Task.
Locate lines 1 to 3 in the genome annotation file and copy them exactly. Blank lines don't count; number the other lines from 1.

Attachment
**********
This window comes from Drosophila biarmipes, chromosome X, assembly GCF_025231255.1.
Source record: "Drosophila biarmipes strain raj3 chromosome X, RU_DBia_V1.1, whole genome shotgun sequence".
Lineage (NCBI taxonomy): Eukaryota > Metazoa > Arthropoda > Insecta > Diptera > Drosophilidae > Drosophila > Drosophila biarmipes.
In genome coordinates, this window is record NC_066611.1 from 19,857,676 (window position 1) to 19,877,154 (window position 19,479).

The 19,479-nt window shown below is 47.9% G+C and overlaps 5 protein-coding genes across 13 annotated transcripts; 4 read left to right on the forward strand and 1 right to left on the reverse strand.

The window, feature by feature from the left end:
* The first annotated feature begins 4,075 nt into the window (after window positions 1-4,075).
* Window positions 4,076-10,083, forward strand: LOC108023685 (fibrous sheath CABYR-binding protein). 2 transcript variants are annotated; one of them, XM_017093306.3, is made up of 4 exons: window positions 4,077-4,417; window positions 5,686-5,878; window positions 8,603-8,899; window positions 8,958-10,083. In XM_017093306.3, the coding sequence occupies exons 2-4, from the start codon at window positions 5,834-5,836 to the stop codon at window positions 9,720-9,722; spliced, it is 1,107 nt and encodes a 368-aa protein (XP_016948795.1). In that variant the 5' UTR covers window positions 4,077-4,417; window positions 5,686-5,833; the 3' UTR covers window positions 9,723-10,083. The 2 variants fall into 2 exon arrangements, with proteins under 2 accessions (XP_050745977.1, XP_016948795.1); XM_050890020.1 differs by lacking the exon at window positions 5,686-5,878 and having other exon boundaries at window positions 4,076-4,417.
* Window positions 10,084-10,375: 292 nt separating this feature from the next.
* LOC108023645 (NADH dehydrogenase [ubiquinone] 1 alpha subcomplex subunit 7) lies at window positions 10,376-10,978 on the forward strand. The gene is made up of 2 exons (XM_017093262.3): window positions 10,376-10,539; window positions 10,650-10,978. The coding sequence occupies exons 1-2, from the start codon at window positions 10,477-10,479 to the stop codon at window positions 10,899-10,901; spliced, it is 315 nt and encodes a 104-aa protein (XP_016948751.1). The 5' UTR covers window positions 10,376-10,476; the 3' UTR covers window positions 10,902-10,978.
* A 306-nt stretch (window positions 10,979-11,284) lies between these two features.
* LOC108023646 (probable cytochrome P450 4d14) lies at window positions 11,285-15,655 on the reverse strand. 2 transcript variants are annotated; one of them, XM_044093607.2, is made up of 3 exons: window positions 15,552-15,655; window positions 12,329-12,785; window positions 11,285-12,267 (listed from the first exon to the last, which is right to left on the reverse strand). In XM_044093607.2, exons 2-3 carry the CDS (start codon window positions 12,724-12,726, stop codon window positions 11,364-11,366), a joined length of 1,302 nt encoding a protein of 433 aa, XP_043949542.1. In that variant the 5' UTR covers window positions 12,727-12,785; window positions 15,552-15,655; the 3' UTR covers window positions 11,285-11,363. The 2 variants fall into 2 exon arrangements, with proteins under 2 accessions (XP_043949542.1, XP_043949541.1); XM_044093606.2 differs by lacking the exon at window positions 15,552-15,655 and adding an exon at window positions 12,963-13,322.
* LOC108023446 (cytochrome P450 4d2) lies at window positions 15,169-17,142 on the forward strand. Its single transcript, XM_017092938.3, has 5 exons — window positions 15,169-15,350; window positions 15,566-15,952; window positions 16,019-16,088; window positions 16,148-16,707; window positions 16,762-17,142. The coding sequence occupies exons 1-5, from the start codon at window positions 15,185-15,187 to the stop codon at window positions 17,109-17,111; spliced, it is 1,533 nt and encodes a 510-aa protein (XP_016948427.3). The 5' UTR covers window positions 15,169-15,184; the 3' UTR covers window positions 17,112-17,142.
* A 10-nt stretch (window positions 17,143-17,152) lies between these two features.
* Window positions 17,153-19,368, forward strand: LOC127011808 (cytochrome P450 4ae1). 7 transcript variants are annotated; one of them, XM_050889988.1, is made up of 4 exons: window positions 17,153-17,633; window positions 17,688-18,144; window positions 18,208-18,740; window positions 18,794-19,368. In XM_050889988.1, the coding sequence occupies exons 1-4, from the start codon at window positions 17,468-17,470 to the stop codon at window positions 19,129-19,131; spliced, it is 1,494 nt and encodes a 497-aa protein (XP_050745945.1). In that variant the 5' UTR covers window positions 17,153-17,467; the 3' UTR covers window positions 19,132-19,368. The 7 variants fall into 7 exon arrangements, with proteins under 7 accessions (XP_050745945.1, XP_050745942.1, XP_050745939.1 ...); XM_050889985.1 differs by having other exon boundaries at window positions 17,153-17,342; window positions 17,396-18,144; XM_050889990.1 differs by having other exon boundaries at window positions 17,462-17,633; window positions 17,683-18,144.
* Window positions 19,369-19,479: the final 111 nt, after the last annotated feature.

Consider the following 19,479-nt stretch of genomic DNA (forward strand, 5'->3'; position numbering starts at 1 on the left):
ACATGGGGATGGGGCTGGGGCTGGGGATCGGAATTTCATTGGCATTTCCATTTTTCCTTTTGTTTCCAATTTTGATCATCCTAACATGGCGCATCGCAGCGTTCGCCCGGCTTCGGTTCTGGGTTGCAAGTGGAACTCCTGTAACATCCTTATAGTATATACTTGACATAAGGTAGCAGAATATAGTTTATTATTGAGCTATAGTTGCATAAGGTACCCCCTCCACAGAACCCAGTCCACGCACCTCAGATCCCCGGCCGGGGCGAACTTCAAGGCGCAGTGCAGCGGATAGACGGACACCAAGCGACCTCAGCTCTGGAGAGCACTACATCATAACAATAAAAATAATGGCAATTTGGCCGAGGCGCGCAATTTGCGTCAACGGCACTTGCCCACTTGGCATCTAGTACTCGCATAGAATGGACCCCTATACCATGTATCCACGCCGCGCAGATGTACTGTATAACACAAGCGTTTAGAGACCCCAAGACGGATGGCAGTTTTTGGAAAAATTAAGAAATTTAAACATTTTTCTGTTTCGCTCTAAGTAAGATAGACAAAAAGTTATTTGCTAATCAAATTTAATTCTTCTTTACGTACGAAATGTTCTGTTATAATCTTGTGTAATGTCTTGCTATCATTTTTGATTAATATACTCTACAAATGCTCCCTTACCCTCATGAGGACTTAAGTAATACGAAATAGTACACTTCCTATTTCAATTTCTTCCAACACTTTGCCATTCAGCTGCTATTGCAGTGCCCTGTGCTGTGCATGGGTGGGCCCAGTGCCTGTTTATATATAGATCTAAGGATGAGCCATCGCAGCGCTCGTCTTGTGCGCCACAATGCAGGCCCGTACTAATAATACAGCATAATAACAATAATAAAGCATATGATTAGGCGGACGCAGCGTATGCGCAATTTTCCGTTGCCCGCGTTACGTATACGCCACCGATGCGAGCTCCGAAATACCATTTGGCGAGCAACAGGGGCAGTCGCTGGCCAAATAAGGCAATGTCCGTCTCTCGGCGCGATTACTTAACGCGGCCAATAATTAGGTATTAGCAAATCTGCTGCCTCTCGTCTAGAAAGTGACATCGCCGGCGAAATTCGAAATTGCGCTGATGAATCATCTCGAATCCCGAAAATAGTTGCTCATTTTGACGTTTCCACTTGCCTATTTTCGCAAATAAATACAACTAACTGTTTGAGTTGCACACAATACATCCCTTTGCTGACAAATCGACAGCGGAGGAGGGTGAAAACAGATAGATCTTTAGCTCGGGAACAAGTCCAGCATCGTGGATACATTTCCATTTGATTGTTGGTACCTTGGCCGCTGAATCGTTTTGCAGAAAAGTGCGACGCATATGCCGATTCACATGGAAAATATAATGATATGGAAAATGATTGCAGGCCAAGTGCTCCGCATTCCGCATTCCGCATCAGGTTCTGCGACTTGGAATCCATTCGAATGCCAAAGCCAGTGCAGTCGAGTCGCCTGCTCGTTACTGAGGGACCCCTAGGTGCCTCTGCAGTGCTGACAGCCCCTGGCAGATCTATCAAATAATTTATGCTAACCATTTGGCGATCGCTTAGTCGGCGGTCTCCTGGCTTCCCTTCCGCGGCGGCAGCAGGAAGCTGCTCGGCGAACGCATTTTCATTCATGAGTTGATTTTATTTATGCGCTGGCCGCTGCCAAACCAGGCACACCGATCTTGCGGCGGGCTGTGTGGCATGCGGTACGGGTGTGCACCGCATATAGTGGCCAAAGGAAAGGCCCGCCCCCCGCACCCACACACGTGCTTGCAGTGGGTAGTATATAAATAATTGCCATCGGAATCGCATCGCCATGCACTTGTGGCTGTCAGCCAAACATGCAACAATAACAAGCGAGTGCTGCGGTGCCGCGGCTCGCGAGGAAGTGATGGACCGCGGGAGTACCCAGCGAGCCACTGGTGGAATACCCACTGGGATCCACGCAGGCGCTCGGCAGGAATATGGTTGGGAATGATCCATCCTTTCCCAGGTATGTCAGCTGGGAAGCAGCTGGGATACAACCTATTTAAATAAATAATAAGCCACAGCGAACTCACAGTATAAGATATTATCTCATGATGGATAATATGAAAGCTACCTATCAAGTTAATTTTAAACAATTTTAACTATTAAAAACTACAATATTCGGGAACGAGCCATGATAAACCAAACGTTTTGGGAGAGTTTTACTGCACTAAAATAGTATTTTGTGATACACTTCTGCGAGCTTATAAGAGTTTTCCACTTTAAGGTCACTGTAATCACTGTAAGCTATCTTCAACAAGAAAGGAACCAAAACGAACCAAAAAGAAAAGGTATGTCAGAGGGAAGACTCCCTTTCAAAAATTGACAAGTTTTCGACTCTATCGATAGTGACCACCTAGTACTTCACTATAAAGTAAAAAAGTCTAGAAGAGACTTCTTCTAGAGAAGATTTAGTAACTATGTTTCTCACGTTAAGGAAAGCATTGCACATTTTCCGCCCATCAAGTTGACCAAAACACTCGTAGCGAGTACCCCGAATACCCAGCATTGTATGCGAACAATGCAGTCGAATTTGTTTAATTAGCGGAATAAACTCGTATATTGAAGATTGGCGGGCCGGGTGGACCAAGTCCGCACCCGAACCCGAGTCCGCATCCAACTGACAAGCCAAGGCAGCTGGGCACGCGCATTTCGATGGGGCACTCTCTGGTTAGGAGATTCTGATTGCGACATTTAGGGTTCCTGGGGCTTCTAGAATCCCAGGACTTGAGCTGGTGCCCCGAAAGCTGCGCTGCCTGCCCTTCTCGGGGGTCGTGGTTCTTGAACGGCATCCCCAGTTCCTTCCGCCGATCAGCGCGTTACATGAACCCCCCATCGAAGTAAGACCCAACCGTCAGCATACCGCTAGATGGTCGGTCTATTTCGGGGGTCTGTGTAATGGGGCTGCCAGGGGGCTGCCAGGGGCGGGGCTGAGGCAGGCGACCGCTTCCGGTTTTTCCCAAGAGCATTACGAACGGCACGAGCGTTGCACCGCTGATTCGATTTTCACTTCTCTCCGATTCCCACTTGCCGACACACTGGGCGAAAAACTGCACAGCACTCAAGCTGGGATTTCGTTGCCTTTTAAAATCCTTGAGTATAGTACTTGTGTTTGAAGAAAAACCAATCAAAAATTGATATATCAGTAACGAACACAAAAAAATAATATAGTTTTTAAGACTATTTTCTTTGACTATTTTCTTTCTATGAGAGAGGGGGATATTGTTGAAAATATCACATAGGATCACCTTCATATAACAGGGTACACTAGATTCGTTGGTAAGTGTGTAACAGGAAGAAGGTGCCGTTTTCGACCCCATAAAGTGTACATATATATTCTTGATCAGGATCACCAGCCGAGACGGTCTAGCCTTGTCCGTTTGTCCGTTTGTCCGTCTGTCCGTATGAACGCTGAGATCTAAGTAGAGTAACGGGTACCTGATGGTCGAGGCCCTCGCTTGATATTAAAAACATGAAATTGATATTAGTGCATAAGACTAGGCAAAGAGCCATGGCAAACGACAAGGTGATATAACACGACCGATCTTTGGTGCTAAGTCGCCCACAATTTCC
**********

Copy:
This window comes from Drosophila biarmipes, chromosome X, assembly GCF_025231255.1.
Source record: "Drosophila biarmipes strain raj3 chromosome X, RU_DBia_V1.1, whole genome shotgun sequence".
Lineage (NCBI taxonomy): Eukaryota > Metazoa > Arthropoda > Insecta > Diptera > Drosophilidae > Drosophila > Drosophila biarmipes.